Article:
Author(s): Dejean LM, MartinezCaballero S, Manon S, Kinnally KW
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Abstract Programmed cell death or apoptosis is central to many physiological processes and pathological conditions such as organogenesis, tissue homeostasis, cancer, and neurodegenerative diseases. Bcl-2 family proteins tightly control this cell death program by regulating the permeabilization of the mitochondrial outer membrane and, hence, the release of cytochrome c and other pro-apoptotic factors. Control of the formation of the mitochondrial apoptosis-induced channel, or MAC, is central to the regulation of apoptosis by Bcl-2 family proteins. MAC is detected early in apoptosis by patch clamping the mitochondrial outer membrane. The focus of this review is on the regulation of MAC activity by Bcl-2 family proteins. The role of MAC as the putative cytochrome c release channel during early apoptosis and insights concerning its molecular composition are also discussed.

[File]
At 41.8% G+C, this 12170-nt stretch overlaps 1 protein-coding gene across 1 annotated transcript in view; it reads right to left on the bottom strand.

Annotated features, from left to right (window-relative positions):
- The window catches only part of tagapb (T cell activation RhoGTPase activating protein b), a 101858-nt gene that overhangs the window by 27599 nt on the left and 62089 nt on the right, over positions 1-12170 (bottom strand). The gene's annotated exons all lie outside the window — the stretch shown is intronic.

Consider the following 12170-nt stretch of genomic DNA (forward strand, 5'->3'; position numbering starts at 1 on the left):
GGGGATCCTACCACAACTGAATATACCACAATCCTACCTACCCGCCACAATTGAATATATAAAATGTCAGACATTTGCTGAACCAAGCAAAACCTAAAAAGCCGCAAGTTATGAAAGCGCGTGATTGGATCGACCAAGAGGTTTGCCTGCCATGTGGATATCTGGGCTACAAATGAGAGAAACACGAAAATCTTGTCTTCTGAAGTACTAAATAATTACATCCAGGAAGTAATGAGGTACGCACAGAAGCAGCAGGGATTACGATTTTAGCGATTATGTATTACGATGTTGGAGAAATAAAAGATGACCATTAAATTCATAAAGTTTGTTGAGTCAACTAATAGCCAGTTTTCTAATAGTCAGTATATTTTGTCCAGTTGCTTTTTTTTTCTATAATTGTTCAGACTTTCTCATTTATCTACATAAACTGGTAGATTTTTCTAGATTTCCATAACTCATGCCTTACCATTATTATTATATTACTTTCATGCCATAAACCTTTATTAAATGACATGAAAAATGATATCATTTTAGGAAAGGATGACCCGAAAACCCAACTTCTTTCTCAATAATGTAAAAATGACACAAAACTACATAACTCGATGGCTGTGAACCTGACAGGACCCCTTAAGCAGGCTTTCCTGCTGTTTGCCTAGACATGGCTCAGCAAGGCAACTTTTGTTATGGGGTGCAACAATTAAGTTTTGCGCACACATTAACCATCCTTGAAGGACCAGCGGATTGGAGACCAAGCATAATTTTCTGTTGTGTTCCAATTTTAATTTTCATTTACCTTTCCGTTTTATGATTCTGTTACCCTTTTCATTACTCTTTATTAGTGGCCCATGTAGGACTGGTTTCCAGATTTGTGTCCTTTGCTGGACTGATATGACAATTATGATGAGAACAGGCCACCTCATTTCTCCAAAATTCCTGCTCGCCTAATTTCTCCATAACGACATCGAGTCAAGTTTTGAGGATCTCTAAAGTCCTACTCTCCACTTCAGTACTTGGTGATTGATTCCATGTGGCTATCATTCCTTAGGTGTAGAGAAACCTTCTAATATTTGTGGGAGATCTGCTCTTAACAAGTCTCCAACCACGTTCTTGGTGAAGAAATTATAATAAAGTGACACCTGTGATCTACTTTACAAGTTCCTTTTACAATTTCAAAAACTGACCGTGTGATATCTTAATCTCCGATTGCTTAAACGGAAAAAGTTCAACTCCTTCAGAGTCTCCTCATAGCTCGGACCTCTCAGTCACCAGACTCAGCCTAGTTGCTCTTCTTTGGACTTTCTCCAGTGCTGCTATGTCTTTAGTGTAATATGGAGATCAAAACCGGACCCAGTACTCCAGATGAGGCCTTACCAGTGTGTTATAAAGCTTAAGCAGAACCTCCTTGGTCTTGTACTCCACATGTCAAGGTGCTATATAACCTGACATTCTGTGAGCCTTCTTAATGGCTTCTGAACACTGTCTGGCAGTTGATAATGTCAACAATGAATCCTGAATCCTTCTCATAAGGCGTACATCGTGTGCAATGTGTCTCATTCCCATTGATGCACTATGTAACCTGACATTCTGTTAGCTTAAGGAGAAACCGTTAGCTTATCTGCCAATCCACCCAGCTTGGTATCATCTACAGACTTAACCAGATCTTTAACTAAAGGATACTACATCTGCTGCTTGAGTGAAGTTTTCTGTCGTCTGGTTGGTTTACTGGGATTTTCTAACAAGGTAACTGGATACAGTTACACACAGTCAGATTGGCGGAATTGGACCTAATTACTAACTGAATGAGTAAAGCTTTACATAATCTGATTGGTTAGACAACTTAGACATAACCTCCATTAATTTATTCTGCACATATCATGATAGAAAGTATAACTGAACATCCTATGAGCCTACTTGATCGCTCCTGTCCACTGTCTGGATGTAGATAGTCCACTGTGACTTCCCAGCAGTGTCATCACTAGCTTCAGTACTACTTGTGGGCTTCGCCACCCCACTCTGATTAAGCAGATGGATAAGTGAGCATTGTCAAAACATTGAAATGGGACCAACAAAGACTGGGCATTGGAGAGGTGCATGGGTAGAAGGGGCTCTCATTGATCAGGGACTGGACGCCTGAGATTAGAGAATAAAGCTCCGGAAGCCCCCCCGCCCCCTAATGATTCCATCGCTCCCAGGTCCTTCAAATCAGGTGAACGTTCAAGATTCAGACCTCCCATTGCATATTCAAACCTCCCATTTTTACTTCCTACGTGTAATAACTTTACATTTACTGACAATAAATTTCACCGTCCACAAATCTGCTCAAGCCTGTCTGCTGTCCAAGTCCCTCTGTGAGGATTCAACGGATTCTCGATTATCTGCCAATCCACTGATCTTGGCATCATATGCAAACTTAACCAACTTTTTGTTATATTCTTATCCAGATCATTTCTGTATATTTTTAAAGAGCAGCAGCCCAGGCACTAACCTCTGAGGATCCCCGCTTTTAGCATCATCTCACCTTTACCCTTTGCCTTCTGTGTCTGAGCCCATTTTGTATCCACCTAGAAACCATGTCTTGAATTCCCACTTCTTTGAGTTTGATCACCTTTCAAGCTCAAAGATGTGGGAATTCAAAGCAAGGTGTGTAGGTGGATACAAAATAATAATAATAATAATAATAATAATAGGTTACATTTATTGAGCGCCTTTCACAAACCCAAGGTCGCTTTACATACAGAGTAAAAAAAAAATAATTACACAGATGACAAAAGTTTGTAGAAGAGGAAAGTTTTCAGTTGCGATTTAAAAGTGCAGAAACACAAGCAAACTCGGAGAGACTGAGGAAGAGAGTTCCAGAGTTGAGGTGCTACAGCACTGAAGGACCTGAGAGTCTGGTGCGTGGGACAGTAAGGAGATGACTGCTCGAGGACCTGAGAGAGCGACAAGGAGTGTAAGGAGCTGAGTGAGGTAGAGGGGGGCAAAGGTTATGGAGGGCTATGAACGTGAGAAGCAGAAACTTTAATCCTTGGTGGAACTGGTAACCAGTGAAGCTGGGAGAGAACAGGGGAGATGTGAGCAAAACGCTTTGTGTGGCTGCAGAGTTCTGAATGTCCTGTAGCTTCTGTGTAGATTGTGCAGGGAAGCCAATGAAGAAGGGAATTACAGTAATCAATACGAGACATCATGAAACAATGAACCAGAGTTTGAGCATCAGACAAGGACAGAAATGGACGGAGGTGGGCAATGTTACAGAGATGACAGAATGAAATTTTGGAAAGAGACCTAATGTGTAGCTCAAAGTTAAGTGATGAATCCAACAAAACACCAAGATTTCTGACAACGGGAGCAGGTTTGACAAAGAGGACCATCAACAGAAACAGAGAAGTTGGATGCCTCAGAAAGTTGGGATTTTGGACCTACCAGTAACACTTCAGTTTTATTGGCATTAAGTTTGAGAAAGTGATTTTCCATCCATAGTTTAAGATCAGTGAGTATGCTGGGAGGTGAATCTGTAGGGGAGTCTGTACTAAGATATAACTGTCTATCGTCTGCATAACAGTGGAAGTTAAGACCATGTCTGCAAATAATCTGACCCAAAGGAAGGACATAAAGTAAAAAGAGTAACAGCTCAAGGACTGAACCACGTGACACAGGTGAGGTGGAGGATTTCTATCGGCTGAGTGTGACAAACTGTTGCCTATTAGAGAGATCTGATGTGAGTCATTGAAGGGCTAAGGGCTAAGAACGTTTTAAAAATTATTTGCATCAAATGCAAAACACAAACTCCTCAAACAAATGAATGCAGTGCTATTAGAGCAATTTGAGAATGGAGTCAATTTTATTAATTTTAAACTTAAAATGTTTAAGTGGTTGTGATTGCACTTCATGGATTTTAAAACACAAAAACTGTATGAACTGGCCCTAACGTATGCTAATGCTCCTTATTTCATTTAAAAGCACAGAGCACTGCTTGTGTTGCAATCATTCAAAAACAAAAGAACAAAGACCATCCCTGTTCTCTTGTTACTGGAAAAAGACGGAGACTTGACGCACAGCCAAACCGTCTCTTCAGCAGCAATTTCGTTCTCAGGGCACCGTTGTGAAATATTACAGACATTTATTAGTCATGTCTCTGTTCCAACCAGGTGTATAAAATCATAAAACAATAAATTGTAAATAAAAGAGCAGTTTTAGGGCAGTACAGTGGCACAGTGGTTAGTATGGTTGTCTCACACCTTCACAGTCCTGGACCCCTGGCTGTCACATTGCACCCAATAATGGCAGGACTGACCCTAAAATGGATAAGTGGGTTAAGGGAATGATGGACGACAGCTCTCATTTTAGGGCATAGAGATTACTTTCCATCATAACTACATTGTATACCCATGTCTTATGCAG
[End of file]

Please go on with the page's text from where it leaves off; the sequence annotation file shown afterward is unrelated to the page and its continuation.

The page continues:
This article was published in Biochim Biophys Acta
and referenced in Journal of Clinical & Experimental Pharmacology